Vawda’s stay at the university was part of an ongoing programme set up to allow an exchange experience for staff and students of the two universities.

Speaking about the programme, Vawda said: ‘At a broader level I chose to get involved in this teaching venture because it provides a platform to create a long-lasting collaboration between UKZN and an international academic institution of merit. At an individual level it provided an opportunity for me to experience teaching in a different context and to adapt those teaching methods to my South African classes.’

The German students took a keen interest in the course being taught by Vawda with students reacting positively to his engaging teaching style thus creating a conducive environment for higher levels of discussion and proactive learning.

‘This experience provided me with valuable insight into teaching methods and interacting with students from different countries and backgrounds. It was interesting developing different teaching techniques to help overcome language and cultural barriers and create a conducive and engaging teaching environment.

‘I hope what I gained from this experience and opportunity allows me to create a more productive and engaging teaching environment with my South African students.’

Vawda believes that exchange programmes are insightful and provide feedback in terms of adapting, changing and improving teaching methods in different contexts. ‘Exchange programmes also provide a basis for strengthening research and academic collaboration between local and international academic institutions.’

Melissa Mungroo

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Academic Presents Paper at Inaugural Asian Conference

Academic Presents Paper at Inaugural Asian Conference
Senior Politics Lecturer at UKZN, Dr Bheki Mngomezulu.

Senior Lecturer and Academic Leader within the Politics Discipline at the School of Social SciencesDr Bheki Mngomezulu, presented his paper titled: “The Impact of Government Policies on the Sustainability of Social Sciences: Lessons from Africa”, at the inaugural Asian Conference in Japan on Social Sciences and Sustainability.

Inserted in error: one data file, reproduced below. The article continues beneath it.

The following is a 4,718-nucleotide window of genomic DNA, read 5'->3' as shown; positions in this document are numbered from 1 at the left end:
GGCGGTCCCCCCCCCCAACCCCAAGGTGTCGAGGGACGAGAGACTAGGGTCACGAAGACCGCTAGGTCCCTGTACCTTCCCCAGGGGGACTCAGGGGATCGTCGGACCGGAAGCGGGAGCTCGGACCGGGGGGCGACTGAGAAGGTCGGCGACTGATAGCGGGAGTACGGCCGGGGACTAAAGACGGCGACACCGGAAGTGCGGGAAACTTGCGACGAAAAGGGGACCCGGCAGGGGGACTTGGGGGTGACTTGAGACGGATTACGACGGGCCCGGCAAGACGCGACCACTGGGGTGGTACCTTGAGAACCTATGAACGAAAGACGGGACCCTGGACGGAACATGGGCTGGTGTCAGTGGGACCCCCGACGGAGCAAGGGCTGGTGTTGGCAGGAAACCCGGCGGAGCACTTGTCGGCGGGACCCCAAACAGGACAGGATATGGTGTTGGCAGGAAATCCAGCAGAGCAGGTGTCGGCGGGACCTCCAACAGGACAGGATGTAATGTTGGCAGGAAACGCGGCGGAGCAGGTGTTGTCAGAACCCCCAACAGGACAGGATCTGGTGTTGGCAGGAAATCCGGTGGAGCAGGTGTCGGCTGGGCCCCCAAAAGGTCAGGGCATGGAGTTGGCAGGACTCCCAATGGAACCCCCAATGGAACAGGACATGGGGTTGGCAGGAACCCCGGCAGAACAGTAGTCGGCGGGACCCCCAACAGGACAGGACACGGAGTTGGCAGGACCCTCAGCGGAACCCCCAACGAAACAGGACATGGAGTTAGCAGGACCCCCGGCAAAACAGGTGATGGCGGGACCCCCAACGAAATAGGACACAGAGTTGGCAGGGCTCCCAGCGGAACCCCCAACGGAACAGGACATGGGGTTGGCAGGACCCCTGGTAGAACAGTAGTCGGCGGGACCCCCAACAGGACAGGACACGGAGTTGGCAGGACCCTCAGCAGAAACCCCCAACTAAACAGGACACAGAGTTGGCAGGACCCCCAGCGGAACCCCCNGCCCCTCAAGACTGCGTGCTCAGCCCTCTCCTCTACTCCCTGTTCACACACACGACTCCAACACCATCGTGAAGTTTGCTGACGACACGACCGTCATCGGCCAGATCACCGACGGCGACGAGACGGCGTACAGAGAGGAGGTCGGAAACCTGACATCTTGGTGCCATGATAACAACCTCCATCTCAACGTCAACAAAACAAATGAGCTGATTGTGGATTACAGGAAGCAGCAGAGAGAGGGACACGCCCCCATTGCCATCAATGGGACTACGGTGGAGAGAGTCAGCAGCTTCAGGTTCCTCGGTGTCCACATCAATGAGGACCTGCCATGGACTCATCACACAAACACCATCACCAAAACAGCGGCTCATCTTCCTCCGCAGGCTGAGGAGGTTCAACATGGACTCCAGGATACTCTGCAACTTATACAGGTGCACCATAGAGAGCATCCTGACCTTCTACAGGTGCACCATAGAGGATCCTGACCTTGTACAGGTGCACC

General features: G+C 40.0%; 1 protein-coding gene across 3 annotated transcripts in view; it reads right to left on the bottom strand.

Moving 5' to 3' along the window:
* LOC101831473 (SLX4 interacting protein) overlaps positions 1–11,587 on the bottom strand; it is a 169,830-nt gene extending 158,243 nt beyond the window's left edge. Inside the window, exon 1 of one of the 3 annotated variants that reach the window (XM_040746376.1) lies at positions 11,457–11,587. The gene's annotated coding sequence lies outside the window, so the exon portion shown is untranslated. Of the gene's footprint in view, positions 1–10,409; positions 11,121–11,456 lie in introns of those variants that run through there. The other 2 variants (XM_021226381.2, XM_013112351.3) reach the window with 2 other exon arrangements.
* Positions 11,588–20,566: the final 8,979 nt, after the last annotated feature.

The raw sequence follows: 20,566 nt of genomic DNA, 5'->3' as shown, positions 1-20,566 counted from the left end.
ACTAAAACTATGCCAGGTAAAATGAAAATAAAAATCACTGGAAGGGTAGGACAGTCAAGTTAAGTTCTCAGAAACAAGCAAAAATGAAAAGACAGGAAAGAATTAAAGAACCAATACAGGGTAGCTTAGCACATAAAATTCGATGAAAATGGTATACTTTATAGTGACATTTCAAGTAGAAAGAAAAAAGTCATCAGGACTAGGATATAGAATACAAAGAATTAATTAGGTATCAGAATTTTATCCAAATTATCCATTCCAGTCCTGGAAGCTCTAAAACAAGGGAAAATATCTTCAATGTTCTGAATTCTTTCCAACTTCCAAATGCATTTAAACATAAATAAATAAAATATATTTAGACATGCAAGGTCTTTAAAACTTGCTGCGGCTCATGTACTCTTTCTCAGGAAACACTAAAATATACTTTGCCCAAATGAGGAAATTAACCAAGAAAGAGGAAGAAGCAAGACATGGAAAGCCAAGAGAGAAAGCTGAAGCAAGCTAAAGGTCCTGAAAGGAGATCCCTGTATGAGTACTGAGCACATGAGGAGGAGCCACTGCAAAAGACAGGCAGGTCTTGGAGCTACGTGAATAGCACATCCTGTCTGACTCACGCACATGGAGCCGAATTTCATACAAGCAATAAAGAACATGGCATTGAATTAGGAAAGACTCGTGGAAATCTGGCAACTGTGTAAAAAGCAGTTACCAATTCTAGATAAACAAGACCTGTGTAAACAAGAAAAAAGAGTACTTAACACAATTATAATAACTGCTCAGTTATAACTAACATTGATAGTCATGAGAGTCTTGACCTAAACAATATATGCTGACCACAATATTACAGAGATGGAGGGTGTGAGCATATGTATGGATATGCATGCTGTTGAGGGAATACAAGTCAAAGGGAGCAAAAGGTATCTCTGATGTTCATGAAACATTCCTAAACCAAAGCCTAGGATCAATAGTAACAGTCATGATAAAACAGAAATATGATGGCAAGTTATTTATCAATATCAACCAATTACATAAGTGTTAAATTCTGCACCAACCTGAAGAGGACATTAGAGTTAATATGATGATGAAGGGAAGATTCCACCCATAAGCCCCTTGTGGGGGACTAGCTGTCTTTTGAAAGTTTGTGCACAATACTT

Mngomezulu’s paper examined the state of social sciences from a global perspective and then cited examples from the African continent to show how African universities had been (and continue to be) affected by the global trend.

The key argument was that African governments played a pivotal role in promoting social sciences in the 1960s and 1970s but were now responsible for the demise of this academic field. The paper concluded by looking at the role industry could play in improving the state of social science in African universities.

‘The choice for this topic was informed by the general trend by national governments to invest time and resources in promoting science and technology at the expense of social sciences,’ explained Mngomezulu.  ‘I was particularly concerned about the negative impact of this practice and possible ramifications.’

His presentation was well-received, with Mngomezulu being praised by the Conference organisers. He was asked to present another paper for the conference scheduled for later this year.

‘Conferences like these are important because they bring together scholars from across the globe to share similar experiences and propose different solutions to the existing problems/challenges. Importantly, the outcomes have a potential to influence government policies,’ he added.

Melissa Mungroo

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School of Management, Information Technology and Governance Postgraduate Students Empowered

School of Management, Information Technology and Governance Postgraduate Students Empowered
Dr Ziska Fields engaging with students during Orientation.

Management and Entrepreneurship honours students were given a glimpse of the academic journey ahead of them during a recent orientation gathering held at the Westville campus.

The aim of the information sharing session was for academics in the Discipline of Management and Entrepreneurship to equip students with knowledge which is vital for them to succeed in their studies.